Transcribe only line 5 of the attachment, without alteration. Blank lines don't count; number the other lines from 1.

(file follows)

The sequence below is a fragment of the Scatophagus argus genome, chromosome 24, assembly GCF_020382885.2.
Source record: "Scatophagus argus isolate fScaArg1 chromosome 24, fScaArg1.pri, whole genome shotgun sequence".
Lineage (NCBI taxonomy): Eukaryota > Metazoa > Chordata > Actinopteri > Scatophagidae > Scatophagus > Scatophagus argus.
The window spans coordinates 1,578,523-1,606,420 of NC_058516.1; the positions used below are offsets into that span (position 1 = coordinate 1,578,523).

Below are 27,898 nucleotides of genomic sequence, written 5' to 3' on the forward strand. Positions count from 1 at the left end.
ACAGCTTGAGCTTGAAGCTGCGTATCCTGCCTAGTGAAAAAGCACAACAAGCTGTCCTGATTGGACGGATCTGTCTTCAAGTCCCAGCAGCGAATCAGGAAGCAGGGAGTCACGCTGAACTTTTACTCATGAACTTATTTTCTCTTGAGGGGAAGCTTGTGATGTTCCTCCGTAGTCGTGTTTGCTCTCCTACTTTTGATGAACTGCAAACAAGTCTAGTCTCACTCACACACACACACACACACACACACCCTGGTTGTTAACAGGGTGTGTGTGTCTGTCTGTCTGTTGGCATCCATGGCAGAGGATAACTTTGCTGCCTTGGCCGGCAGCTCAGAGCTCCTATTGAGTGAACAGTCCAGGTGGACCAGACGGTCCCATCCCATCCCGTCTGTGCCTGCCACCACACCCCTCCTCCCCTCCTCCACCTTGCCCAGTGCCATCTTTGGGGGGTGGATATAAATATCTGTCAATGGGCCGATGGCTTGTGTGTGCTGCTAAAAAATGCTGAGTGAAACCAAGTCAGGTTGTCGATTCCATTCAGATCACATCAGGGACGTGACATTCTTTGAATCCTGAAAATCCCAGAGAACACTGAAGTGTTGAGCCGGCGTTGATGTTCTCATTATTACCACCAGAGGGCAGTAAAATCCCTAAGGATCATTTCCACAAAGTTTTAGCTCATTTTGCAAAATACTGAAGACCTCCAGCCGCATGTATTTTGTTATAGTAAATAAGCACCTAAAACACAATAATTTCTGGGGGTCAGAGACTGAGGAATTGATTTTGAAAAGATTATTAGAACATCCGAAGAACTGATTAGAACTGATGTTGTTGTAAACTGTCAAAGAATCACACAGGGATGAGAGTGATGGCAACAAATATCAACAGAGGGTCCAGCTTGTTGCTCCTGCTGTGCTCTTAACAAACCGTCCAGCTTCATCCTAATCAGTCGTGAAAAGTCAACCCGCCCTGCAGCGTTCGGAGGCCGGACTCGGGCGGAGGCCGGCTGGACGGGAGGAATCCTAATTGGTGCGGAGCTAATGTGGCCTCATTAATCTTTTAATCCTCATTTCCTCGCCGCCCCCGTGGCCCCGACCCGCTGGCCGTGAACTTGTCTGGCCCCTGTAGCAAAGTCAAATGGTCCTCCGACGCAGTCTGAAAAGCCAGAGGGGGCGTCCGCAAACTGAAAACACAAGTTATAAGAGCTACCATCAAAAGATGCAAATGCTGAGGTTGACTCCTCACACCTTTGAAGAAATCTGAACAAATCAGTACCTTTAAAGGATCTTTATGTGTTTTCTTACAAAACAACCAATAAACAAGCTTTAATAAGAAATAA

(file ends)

Below are 27,898 nucleotides of genomic sequence, written 5' to 3' on the forward strand. Positions count from 1 at the left end.